Also a big plus is the extensive glasfiber network that many ISP's have build inside the major city areas. These usually run error free, and if something breaks, then the ISP's are quick to replace whatever went down.

Redundancy in the local loops is still a next step for most ISP's, but I am confident even that will follow one of these years.

That all being said, it is still not all good...
We still have to rely on two ISP's for redundancy, because the ISP's themselves fail at times, which is unacceptable for my business. But with 2 ISP's, both offering a glas fiber Internet service, we do have a decent internet connection about 99.9% of the time.

One provider ( ) gives us an expensive (about US$ 100 per month), high availability and unlimited data, relatively high speed (2 Mbps up & down) connection with other custom specifications in regards to traffic shaping as per our specific wishes and a static IP address. Real life testing shows that we actually really have at least 2 Mbps available to us almost all the time.

The other provider ( ) is offering us a 'regular', supposedly cheap (about US$ 25 per month) high bandwidth (30 Mbps up & down) but limited data (some 300 GB / month) connection. This connection is also 'up' most of the time, but if there is an issue, it takes ages and ages to get through to their support and get them to fixing anything. Also the real life testing shows that we hardly get anything at over 5 Mbps pushed or pulled through their '30 Mbps' connection. But it is 'good enough' for us, and we mostly off-load our local Youtube traffic, the wifi network for the staffs mobile phones and other non-essential traffic over this link. Only if our main connection goes down, then we automatically drop all the non-essential traffic and route the office traffic over this 'backup' line.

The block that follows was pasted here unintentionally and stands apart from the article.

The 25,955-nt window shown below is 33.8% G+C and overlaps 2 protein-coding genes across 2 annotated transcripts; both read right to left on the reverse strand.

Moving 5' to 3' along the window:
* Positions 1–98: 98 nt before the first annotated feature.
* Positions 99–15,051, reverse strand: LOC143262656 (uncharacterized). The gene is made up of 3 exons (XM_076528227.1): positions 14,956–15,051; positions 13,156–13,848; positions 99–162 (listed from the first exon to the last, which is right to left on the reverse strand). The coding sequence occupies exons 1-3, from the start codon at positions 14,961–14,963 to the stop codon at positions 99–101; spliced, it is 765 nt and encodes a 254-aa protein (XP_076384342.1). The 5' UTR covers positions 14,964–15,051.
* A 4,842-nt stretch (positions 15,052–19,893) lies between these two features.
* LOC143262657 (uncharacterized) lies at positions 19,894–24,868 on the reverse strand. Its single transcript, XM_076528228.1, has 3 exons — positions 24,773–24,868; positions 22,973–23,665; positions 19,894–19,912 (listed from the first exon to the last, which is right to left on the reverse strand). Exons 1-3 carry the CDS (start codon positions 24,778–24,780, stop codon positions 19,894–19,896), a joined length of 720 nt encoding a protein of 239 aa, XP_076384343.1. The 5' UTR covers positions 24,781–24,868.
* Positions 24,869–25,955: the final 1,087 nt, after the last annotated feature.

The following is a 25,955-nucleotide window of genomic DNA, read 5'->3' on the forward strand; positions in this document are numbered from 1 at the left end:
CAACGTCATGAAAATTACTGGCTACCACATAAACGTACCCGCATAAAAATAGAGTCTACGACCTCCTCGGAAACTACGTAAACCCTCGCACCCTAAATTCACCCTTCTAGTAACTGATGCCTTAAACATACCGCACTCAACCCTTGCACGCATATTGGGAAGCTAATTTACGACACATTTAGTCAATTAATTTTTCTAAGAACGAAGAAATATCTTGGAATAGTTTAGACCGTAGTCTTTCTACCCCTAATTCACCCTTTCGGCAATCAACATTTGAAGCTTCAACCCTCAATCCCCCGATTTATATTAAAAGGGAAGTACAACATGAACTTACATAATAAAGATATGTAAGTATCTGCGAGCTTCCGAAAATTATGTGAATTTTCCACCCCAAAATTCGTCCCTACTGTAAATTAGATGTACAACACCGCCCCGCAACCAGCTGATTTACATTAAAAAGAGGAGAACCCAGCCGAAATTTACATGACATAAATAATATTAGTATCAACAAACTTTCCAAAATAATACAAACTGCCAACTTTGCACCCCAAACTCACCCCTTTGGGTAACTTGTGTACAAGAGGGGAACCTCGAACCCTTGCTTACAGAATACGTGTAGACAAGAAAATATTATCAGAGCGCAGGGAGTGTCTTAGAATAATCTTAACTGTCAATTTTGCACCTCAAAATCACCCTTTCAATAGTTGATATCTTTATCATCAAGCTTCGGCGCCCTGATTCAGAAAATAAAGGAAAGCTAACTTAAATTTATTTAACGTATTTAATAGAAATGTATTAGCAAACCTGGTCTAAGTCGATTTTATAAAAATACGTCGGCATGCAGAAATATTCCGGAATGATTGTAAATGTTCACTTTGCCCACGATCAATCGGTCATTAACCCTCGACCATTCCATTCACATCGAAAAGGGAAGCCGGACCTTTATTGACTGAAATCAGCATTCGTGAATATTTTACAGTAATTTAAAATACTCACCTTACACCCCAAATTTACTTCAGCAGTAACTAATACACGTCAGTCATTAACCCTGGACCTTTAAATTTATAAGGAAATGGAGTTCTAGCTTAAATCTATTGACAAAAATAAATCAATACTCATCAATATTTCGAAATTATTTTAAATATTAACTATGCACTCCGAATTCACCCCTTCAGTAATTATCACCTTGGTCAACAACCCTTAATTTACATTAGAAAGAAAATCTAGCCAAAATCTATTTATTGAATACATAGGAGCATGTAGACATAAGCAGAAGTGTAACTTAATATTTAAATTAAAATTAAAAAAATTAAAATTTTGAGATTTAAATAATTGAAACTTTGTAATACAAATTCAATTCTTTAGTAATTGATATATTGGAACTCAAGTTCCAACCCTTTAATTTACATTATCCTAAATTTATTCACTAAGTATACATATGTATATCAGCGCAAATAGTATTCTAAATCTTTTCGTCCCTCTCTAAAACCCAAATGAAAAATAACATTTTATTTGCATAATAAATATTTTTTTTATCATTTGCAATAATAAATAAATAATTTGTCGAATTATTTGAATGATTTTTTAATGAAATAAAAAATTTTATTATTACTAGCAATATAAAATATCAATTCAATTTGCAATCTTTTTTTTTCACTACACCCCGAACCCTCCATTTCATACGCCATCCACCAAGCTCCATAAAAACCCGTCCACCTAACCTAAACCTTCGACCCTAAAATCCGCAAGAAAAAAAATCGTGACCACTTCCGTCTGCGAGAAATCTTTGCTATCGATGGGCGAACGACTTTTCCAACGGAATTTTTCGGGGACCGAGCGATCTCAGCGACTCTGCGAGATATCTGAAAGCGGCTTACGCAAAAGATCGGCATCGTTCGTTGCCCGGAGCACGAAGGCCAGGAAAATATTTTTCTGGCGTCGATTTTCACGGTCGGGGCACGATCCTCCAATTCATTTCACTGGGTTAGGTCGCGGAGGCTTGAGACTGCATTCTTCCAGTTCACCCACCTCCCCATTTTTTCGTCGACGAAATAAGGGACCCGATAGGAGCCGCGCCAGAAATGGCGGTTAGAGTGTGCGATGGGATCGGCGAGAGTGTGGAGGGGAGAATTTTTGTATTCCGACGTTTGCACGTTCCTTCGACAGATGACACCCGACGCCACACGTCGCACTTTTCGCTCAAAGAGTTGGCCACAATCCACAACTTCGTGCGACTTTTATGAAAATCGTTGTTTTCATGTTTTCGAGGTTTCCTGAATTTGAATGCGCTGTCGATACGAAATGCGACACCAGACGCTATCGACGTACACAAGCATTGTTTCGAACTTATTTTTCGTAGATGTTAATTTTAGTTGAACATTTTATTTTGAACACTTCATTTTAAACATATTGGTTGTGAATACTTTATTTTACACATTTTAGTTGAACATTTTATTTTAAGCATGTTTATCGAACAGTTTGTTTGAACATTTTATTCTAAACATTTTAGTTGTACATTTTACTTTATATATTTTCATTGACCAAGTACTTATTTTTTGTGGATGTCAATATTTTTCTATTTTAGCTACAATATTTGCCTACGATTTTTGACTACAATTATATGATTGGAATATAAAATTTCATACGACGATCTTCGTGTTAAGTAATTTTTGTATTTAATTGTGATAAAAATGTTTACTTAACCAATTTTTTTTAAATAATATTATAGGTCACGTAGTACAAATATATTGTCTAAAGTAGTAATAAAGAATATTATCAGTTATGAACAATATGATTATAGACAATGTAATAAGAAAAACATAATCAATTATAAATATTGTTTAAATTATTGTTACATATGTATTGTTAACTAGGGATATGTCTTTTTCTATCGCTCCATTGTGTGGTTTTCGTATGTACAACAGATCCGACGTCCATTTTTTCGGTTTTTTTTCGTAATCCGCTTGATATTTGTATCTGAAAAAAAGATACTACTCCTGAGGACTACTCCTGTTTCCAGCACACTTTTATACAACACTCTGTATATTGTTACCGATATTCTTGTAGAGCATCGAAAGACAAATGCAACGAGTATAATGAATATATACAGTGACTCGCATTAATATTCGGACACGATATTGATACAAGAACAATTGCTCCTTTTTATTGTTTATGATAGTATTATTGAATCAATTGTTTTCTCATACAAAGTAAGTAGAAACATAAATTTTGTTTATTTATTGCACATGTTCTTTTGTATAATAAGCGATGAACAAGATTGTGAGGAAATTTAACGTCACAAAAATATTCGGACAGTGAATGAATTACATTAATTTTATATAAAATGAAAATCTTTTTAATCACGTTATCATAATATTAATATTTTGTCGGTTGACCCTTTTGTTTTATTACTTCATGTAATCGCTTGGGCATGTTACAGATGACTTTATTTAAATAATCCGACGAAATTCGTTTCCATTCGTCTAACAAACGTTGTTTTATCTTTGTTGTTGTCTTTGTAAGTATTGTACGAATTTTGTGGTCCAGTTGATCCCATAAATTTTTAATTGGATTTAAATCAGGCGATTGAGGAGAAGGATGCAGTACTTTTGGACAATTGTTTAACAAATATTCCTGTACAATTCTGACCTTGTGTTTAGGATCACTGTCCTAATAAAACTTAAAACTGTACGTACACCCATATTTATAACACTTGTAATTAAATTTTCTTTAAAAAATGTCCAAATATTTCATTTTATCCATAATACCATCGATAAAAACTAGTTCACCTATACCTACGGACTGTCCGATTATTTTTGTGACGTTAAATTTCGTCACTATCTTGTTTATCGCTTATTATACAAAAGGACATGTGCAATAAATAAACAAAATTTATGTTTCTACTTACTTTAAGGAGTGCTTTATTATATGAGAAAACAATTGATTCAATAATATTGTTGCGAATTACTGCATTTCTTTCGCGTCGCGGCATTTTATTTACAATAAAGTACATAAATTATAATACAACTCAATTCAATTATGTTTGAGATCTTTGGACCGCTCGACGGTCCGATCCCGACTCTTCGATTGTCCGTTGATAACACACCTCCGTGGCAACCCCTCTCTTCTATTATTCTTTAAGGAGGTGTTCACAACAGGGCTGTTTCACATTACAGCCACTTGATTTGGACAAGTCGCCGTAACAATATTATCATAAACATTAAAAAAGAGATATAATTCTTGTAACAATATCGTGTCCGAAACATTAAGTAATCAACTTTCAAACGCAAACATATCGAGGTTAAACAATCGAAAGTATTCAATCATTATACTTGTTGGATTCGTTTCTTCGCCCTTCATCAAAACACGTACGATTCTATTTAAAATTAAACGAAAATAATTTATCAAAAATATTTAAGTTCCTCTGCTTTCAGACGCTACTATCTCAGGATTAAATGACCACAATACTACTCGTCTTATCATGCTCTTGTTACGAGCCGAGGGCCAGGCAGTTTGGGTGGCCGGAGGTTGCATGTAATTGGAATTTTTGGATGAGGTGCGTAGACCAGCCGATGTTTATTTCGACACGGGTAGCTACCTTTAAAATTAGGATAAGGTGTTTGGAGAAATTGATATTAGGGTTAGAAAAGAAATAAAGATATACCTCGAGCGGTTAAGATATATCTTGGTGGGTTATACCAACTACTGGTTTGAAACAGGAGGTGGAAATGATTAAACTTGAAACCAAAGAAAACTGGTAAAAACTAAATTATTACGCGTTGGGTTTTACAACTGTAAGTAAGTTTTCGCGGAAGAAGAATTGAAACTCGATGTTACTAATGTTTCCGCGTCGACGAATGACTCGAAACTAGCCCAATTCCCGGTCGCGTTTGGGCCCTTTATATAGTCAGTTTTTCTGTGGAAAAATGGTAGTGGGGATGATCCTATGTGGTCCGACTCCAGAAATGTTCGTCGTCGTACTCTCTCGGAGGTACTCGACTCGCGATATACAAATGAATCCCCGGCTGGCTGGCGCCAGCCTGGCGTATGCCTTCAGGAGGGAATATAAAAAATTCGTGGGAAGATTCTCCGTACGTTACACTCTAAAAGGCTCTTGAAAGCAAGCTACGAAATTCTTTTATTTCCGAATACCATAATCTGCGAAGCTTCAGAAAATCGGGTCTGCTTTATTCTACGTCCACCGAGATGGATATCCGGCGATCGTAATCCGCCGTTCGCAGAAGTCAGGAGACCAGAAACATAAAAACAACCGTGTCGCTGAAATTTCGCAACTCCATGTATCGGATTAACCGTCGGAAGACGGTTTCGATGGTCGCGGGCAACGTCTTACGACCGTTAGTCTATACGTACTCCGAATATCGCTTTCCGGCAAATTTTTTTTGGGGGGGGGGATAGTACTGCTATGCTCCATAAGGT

I hope this helps some for you to make up your mind in regard to 'Internet in Kathmandu' ...

Kind regards,

Thank you so much! What an informative and detailed response. We find out in a few weeks if we're headed to Nepal so I might have even more questions! Ha, ha.

Thanks again,

Great News! World Link people came and upgraded my connection with them for about the same price I was spending. It's really fast for us now. Really happy with this connection. I think I'm going to be paying about 2,000 NRs. per month.

Yes, an expat can be a digital nomad in Nepal now.